Next, by analyzing the expression of miR-146b-5p in the lungs, heart and aorta of mice, we investigated whether miR-146b-EVs can efficiently transfer miR-146b-5p mimics in vivo. Interestingly, the expression of miR-146b-5p in the lungs from mice injected with miR-146b-EVs was approximately 2.5-fold higher than that in the lungs from mice injected with Neg-EVs (Fig. 6B), whereas there were no changes in miR-146b-5p expression in the aorta or the heart (Fig. 6B), indicating that miR-146b-EVs can transfer miR-146b-5p mimics to lungs.
miR-146b-EVs decrease endothelial activation in lungs in vivo via the downregulation of IRAK1, TRAF6 and ICAM-1/VCAM-1 expression
We next investigated whether the systemic administration of miR-146b-EVs can repress endothelial activation in lungs. To this end, miR-146b-EVs were injected into mice 24 hours prior to the injection of vehicle or TNFα for 4 hours. As a negative control, Neg-EVs were injected. miR-146b-EV injection decreased the mRNA expression of miR-146b-5p targets, such as TRAF6 and IRAK1, as assessed by quantitative RT-PCR (Fig. 6C). At 4 hours after TNFα injection, the expression of ICAM-1 and VCAM-1 mRNAs was found to be induced by approximately 3-fold and 6-fold, respectively, in the lung tissues of mice injected with Neg-EVs (Fig. 6C). Interestingly, the systemic administration of miR-146b-EVs significantly reduced the expression of ICAM-1 and VCAM-1 mRNAs in the lungs of vehicle-injected mice (Fig. 6C). There was also a trend toward a decrease in ICAM-1 and VCAM-1 mRNA expression in TNFα-injected mice, but it did not reach significance (Fig. 6C). This could be explained by the fact that in this experiment, all cells comprising the lungs were analyzed and not the EV-targeted endothelial cells alone.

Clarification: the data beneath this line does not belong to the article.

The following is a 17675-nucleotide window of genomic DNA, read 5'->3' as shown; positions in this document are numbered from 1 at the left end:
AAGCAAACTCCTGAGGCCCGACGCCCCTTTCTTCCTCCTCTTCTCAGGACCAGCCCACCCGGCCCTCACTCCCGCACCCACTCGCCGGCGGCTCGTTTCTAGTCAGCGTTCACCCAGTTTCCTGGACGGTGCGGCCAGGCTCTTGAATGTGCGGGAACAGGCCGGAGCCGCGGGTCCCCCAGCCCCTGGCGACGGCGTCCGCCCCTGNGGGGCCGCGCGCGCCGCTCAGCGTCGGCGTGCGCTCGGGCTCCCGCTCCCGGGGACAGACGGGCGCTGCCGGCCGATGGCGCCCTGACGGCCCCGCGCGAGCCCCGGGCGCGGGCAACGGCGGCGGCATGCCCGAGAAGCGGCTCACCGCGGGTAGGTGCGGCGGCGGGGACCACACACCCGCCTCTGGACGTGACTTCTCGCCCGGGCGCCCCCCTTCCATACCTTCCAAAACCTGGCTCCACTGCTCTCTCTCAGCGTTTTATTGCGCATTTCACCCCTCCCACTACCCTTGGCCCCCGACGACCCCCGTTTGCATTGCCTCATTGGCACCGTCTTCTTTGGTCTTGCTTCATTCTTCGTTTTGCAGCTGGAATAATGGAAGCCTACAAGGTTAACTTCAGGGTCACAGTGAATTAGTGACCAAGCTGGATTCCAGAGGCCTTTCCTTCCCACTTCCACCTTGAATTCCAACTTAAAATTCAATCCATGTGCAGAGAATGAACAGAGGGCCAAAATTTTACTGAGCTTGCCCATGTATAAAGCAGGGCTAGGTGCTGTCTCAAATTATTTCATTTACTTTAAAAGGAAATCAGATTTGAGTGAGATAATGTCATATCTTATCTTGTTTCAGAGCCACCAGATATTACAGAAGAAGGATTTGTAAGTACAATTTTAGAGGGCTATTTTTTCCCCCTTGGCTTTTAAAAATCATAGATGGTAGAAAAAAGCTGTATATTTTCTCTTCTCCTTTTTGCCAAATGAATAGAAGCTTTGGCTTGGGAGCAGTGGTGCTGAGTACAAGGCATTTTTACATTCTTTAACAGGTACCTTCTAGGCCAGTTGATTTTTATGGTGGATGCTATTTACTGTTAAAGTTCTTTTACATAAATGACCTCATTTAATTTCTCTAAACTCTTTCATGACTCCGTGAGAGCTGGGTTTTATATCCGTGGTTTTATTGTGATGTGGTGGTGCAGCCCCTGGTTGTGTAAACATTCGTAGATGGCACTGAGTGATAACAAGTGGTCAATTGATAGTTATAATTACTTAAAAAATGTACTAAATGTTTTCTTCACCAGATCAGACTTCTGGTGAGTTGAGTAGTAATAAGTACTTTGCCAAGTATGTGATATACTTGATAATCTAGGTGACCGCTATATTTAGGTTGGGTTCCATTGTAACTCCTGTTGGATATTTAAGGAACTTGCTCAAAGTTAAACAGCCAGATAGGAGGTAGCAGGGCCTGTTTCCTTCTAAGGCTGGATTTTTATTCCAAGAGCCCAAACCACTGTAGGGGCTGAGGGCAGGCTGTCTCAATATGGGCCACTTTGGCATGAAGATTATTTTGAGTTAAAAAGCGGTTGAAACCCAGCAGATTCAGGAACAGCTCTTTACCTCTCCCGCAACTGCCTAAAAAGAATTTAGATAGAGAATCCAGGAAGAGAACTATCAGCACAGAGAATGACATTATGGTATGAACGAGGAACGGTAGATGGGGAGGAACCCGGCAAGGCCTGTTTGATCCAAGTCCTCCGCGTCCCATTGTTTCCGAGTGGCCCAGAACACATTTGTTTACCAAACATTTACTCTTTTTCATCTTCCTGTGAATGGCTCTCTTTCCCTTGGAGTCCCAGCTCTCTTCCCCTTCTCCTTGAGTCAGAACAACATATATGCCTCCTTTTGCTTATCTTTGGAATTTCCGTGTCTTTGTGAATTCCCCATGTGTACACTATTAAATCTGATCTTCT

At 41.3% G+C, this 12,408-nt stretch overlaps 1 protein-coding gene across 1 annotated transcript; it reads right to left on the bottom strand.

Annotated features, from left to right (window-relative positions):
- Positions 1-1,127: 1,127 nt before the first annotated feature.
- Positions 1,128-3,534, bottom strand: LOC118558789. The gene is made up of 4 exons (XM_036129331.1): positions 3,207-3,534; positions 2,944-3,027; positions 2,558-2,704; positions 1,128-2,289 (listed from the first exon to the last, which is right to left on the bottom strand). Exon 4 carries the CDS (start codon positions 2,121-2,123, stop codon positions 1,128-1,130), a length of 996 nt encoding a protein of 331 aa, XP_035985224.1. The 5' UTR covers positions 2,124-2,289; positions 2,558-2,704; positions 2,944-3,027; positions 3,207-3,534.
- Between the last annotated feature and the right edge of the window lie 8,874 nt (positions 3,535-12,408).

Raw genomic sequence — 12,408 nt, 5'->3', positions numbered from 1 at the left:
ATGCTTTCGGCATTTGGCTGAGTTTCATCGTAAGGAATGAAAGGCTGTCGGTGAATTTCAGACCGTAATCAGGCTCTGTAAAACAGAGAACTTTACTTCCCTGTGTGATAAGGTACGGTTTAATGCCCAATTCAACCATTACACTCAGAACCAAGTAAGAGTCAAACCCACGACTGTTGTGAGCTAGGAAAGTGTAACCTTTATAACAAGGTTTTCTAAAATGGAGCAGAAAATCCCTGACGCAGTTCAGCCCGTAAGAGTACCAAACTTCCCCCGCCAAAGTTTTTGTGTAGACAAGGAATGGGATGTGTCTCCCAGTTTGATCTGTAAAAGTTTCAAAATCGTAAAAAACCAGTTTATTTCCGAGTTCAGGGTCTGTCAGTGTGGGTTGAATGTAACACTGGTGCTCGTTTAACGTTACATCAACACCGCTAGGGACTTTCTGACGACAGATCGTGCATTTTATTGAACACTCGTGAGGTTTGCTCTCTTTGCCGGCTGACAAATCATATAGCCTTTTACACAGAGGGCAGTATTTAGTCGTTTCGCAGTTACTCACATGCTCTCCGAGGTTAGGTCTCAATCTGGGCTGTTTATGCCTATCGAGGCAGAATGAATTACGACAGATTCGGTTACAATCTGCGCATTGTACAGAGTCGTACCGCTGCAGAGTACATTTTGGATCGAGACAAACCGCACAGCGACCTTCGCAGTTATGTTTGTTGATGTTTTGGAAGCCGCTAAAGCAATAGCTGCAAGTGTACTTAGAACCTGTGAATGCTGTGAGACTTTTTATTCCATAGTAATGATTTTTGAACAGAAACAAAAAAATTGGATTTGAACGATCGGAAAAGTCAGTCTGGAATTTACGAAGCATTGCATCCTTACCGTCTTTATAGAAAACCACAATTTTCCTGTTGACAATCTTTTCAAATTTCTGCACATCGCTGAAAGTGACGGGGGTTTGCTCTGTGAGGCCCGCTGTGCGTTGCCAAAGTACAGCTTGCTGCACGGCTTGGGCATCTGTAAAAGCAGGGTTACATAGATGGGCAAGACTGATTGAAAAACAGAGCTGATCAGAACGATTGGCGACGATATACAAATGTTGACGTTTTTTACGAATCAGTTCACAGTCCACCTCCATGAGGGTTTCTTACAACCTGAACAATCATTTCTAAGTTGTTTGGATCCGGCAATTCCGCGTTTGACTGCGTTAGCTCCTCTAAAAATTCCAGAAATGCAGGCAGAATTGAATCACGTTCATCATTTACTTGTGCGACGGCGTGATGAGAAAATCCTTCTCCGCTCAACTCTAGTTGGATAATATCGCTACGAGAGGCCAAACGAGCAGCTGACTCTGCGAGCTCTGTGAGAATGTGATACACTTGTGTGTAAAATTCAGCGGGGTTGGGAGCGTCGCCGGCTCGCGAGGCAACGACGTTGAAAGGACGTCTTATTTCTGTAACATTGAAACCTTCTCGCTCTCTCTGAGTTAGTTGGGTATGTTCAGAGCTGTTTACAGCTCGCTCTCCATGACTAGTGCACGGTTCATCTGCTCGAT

In addition, we studied VCAM-1 expression in lungs at the protein level. VCAM-1 protein expression was examined in lungs by immunohistochemical techniques. At 4 hours after TNFα injection, VCAM-1 protein expression was found to be induced by approximately 1.3-fold in lung sections from mice injected with Neg-EVs. The systemic administration of miR-146b-EVs significantly reduced VCAM-1 protein expression in the endothelium of lungs from vehicle- and TNFα-injected mice by 35% and 20% respectively (Fig. 6D). These findings demonstrate that miR-146b-EVs can deliver miR-146b-5p to lungs in vivo and thereby repress endothelial activation.